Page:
Stanley Feld M.D.,FACP,MACE
Last week I had a post entitled “Medicare backed off maybe?” Medicare announced it was delaying changing the ineffective DRG system established in 1983, to a system that reimburses on hospital cost rather than charges. I said maybe they have back down. I have been to this movie before. They never seem to back down even if there are defects in the new system that can easily be corrected. The policy usually gets instituted using another route.
The front page Sunday New York Times had a story entitled “Hospitals Grew with Medicare Paying the Way” exposes the abuses of the DRG system by St. Barnabas Hospital System. There is naturally a lot of disinformation in the story. However, the abuse is the result of defects in the charges based on the old DRG system. I asked previously; ‘how the various hospital systems have so much money to build, redecorate and buy hospitals?” I suggested; “hospital systems might have a special deal with the government”. One could start connecting the points after this Sunday’s NY Times story. The CEO also made a salary of 4.7 million dollars in 2003. I guess good help is hard to find.
“In 1998, Mr. Del Mauro received $613,000 from SBC, according to documents on file with the I.R.S. His compensation was $4.7 million in 2003, the last year St. Barnabas received the huge Medicare overpayments. In 2004, it was $4.2 million.”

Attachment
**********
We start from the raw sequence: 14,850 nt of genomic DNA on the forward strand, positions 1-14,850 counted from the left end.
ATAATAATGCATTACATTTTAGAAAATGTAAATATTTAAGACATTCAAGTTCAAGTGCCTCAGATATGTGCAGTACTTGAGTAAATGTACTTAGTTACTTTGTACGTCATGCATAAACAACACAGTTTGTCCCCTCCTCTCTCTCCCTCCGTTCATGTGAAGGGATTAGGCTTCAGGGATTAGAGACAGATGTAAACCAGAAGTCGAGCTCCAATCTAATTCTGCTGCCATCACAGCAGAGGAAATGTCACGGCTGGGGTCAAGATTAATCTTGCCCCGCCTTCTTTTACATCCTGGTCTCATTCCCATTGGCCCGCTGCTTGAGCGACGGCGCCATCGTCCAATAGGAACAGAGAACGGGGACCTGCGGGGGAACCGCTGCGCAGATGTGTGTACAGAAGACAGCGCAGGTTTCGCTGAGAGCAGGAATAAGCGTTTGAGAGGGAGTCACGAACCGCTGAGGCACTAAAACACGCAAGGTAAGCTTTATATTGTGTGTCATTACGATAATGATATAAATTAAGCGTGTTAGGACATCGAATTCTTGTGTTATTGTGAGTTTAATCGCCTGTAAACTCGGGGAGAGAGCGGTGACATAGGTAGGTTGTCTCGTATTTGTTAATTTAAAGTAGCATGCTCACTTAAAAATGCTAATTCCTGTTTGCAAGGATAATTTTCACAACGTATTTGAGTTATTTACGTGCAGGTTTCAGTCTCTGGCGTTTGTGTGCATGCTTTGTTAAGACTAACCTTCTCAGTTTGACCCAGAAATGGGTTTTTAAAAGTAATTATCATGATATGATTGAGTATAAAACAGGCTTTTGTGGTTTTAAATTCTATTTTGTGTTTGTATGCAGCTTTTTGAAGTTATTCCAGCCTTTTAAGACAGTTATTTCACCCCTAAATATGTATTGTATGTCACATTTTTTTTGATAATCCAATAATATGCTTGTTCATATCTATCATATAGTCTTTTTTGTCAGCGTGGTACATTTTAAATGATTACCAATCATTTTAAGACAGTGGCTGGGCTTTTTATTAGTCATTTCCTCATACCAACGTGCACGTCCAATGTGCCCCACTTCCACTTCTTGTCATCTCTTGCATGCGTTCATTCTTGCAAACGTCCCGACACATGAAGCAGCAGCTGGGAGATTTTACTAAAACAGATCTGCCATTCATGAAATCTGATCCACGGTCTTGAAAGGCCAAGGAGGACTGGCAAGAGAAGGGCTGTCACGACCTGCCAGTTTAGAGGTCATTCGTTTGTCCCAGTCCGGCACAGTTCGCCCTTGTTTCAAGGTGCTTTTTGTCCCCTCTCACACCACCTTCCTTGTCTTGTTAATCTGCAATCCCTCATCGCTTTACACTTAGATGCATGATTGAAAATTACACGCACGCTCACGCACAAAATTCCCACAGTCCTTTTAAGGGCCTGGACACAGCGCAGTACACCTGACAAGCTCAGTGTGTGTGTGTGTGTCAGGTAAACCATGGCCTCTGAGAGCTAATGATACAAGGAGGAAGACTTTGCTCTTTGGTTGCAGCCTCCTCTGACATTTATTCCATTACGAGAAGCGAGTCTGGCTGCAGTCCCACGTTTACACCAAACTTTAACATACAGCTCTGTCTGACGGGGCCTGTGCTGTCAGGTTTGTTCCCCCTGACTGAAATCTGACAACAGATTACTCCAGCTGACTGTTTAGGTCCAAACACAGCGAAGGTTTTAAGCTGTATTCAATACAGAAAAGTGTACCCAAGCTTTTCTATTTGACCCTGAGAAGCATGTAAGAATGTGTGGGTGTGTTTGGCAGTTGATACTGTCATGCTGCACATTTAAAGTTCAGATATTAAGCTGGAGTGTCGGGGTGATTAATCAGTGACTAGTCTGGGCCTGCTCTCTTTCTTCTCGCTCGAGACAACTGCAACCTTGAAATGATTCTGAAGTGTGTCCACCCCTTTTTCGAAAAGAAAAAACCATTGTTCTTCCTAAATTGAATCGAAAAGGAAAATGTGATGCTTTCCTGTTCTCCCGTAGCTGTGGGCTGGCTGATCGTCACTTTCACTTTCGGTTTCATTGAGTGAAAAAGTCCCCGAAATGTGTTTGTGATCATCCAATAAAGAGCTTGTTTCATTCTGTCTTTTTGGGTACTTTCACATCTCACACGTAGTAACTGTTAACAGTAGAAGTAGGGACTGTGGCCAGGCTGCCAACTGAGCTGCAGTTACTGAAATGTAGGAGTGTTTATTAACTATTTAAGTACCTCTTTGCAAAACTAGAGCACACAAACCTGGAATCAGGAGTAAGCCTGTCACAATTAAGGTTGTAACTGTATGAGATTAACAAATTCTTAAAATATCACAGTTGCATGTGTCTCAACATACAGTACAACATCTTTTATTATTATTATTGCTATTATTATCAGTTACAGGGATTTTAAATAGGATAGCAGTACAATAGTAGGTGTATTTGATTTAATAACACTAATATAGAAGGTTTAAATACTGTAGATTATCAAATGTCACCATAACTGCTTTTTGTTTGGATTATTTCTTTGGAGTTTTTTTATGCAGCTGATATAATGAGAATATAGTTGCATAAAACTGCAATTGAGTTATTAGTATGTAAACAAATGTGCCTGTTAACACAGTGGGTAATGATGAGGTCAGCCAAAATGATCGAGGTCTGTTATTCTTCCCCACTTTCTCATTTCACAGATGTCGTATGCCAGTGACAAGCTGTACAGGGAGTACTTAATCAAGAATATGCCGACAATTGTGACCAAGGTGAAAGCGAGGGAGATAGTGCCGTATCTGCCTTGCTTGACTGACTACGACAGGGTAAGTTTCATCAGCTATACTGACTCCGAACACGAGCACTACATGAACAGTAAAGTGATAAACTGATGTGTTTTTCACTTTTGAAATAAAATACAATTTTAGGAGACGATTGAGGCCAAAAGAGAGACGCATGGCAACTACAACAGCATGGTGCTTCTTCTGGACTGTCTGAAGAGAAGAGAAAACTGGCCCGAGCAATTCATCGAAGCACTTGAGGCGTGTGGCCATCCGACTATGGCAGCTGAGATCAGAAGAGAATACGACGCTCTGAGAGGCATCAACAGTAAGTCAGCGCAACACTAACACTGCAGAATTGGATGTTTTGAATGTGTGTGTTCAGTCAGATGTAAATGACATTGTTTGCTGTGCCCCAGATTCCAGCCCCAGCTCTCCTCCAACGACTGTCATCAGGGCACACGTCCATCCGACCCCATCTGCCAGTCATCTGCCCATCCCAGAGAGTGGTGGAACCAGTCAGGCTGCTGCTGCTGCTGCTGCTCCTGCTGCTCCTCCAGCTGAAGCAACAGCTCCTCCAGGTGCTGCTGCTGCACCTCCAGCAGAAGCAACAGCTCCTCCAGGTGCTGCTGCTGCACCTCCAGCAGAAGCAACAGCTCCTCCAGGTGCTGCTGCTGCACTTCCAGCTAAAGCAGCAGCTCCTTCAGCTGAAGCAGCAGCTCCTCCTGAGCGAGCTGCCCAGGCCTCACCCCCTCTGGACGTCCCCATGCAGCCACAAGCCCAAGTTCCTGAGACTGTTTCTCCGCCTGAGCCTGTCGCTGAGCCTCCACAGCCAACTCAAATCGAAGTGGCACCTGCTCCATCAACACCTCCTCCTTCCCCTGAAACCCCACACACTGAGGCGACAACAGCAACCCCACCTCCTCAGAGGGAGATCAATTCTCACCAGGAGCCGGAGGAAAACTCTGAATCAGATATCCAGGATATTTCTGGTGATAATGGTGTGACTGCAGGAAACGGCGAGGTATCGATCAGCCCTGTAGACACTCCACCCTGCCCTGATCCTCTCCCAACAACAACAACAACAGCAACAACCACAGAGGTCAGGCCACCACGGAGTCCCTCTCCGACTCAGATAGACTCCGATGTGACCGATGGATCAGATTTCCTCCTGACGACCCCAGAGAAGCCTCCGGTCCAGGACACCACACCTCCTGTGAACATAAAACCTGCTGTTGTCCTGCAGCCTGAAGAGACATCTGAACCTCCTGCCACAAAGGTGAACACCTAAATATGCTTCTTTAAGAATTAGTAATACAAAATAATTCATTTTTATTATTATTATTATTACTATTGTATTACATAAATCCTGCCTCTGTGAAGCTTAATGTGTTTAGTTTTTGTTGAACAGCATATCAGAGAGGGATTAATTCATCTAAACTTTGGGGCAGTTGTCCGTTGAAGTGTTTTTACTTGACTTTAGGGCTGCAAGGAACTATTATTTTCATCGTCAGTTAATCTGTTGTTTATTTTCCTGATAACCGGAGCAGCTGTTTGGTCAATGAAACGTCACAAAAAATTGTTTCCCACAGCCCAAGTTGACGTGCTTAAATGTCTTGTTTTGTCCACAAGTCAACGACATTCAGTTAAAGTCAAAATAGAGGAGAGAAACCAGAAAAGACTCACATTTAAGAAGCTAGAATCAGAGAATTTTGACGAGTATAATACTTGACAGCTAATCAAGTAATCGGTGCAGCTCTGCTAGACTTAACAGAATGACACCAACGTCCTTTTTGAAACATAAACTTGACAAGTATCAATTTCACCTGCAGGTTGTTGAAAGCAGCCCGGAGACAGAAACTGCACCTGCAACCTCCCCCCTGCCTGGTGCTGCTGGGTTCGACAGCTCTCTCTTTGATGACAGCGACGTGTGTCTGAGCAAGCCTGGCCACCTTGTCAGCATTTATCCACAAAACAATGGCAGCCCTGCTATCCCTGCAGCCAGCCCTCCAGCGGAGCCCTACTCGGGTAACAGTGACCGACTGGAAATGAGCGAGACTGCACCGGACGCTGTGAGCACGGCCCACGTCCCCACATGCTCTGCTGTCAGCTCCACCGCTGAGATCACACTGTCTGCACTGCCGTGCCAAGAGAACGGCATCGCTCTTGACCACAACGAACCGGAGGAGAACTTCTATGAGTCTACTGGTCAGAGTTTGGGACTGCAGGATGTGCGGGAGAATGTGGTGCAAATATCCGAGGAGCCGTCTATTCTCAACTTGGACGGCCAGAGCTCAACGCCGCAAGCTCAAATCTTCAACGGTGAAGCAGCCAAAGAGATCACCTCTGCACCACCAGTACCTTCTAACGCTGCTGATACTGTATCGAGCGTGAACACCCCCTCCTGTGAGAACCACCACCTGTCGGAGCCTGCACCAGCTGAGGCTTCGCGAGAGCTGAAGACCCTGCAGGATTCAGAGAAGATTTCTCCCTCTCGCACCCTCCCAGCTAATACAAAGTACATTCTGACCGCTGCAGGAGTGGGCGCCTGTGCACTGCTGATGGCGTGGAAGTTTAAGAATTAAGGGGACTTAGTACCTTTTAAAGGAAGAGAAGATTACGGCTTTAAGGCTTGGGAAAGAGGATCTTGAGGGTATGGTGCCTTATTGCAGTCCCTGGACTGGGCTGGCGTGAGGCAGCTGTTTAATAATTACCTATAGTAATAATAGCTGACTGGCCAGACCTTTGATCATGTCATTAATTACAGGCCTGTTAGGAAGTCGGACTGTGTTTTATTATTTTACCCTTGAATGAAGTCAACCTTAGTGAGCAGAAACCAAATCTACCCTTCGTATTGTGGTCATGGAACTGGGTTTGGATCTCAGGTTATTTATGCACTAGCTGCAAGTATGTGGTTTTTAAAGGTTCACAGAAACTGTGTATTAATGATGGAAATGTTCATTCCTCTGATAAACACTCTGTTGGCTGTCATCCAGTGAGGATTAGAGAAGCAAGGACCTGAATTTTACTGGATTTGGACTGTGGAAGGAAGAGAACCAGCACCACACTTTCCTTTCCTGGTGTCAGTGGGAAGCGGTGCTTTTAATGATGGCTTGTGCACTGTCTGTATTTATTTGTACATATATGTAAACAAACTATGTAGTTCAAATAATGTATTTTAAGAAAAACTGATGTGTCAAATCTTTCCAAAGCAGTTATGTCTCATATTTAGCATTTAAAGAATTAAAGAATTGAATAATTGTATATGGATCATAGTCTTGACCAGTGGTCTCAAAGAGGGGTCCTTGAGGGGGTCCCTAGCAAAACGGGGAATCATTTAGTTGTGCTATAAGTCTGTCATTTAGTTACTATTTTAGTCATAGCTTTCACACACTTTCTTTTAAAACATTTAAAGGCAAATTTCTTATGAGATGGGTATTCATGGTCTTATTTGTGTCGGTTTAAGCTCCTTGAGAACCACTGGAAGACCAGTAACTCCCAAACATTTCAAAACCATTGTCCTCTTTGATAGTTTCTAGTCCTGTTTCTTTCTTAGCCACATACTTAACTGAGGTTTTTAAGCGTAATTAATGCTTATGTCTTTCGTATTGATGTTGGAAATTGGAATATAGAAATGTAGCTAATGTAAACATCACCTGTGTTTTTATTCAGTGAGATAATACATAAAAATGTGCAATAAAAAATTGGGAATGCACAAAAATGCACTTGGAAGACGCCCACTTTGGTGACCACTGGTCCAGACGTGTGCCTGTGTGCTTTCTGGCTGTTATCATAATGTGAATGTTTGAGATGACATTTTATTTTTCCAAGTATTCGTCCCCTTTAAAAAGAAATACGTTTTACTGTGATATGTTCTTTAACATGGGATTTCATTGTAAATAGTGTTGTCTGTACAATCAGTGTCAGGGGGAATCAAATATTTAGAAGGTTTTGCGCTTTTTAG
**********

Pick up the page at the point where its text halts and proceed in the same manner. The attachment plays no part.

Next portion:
However, St Barnabas is not the only hospital system in the country involved in the federal investigations of abuse. Some might remember when HCA was called “Columbia Healthcare Systems”. Columbia was expanding rapidly and investigated by the Federal government for Medicare abuse. The result was a penalty and reorganization.
“The episode at St. Barnabas, whose legal problems are not over, is part of a wave of Medicare fraud investigations that, according to a federal report, have reached more than 450 hospitals nationwide. Experts said the money involved could exceed $6 billion. “
“The way the system has operated, it’s almost irresponsible corporate governance for hospitals not to cheat Medicare,” said Patrick Burns, an analyst at Taxpayers Against Fraud, a leading watchdog organization.
Isn’t it bizarre? A facilitator stakeholder (hospital systems) take advantage of a defect in the system the government created (DRGs). Then the government sues the organizations that take advantage of the defect in the system that they created at a huge cost to both the hospital systems and the government. Who do you think pays for the legal fees? You bet. We do (the people.) Who do you think is wrong? The answer is both the hospital and the government. Shouldn’t the government do it right the first time? Shouldn’t we demand that the government does it right the first time? Shouldn’t someone ask the practicing physician and the patient what they think the right thing to do is? You bet! Are they? No!